Ten tales from the Old and New Testaments, with plot points and lessons hidden beneath large, shaped flaps.
Higgins depicts Jesus as a bit larger than those around him but otherwise draws him and the rest of the cast—including angels—with similar-looking round heads, wide-open eyes, slightly crooked beards (on the men), and dark brown or olive skin. Cycling arbitrarily among various tenses, the abbreviated, sanitized, and informally retold episodes begin in “a garden” with the tree, most of Adam and Eve, and the “tricky serpent” who “will trick them” initially hidden beneath die-cut flaps. Lifting the largest reveals the disobedient first couple sporting flashy animal-skin togs and text that promises that “God had a plan to save people from sin.” After Noah boards the “crowded, noisy, and stinky” ark, Moses leads the escape from plague-ridden Egypt (“Frogs and locusts! Yucky sores and flies!”), and “David bonks Goliath.” God’s promise eventually bears fruit with the birth and select miracles of Jesus. In the climactic scene, three distant crosses hide beneath a flap that depicts Jerusalem, while behind a tomb in the foreground an angel literally fizzes with fireworks. Beneath a bush readers see Mary (Magdalen) weeping until the risen Jesus (beneath another bush) gives her a hug: “Go tell the disciples that I am alive!”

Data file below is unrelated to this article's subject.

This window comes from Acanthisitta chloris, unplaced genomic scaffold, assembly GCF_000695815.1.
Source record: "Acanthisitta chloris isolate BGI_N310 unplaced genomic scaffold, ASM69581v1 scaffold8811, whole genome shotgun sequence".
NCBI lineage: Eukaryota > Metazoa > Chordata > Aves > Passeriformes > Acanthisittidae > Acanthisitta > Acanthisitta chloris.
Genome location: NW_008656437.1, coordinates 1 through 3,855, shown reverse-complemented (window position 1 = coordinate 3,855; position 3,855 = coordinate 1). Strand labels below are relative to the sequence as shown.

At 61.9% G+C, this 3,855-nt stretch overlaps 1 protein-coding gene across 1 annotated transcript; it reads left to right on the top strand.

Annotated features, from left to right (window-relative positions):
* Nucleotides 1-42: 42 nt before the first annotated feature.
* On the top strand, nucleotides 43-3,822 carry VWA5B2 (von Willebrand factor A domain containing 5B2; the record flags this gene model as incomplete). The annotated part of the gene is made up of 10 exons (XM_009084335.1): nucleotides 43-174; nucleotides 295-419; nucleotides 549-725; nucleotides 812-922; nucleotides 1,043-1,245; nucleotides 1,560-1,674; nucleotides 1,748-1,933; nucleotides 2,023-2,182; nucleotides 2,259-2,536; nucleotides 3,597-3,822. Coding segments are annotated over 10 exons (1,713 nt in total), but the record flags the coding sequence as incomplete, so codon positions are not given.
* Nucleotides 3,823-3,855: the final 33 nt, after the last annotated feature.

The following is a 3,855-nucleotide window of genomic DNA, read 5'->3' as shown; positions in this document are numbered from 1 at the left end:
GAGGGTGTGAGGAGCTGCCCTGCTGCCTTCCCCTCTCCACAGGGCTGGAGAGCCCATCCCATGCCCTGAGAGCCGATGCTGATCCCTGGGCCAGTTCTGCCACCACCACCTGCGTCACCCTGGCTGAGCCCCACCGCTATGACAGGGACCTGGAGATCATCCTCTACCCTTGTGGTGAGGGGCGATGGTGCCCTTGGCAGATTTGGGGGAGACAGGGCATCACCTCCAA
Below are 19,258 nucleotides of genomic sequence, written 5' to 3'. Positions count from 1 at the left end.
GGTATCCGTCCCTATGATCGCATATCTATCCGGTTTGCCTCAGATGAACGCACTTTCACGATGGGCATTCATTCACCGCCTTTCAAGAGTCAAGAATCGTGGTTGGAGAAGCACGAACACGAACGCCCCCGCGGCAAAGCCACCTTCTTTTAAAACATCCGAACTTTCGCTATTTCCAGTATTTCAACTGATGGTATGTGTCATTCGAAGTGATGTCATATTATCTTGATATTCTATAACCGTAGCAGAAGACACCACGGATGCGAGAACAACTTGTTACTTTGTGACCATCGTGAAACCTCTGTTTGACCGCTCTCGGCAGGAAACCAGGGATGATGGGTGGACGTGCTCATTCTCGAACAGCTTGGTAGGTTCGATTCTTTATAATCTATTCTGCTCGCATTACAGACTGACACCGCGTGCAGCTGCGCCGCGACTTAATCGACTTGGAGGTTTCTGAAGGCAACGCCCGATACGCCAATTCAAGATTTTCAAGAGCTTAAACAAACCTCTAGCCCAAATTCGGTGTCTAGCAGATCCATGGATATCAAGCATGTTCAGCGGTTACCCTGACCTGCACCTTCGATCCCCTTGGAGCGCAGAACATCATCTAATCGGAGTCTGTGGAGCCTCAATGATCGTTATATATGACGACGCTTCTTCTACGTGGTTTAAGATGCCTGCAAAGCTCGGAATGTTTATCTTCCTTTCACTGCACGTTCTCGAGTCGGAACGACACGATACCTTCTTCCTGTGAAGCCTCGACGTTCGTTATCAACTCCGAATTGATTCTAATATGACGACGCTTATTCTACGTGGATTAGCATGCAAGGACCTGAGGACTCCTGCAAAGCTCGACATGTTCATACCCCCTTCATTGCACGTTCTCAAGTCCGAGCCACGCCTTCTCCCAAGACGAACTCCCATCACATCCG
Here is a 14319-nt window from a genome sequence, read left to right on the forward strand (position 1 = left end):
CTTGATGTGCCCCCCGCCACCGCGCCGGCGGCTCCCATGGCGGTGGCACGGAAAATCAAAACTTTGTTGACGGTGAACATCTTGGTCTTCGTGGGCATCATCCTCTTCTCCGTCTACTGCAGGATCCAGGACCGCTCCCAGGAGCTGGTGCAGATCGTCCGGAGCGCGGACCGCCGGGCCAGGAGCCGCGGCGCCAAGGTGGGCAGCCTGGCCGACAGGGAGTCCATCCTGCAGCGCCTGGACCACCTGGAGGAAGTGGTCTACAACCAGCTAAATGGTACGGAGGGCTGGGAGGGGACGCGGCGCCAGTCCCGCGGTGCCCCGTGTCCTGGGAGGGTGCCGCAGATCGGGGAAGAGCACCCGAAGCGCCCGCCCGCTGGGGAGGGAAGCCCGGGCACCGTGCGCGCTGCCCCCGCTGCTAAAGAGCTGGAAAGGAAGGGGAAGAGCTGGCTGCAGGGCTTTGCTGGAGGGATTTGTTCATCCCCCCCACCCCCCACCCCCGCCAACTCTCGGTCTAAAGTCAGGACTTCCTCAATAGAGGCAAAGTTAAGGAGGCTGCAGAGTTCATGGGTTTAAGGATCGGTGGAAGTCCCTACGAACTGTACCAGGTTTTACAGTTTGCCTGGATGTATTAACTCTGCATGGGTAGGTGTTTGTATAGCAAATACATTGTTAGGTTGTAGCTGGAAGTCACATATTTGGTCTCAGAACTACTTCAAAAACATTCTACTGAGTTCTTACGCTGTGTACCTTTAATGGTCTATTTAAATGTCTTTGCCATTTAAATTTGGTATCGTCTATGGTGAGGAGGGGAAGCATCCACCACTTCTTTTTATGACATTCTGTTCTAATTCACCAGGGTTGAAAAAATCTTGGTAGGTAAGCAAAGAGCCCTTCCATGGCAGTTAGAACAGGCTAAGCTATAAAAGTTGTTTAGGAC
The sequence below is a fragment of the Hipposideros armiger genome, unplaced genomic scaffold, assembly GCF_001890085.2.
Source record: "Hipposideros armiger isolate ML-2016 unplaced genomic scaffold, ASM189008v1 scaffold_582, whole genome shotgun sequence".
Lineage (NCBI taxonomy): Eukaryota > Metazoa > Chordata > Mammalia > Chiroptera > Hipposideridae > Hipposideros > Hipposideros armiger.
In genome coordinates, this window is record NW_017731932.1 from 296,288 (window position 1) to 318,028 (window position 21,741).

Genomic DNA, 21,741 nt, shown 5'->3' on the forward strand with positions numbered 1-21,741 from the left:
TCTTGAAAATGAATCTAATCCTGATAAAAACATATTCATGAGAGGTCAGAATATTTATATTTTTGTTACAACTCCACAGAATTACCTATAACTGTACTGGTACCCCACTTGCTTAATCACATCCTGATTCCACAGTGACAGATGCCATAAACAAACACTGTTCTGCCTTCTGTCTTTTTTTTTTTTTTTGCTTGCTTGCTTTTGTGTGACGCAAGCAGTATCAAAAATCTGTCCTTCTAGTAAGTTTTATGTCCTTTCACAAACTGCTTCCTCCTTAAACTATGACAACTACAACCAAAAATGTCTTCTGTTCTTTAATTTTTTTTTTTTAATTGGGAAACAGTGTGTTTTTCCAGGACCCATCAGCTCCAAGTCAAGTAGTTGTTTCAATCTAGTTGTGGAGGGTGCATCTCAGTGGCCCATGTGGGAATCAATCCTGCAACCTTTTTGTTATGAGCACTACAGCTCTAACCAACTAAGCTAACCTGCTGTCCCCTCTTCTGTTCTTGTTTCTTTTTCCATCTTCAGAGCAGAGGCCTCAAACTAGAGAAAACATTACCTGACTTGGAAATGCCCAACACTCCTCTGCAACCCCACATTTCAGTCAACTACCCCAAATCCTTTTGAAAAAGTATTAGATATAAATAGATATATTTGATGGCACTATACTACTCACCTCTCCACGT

Younger audiences may be mostly interested in the bonking and stinky parts, but the rudiments are at least in place for homiletic discussion. (Novelty/religion. 4-6)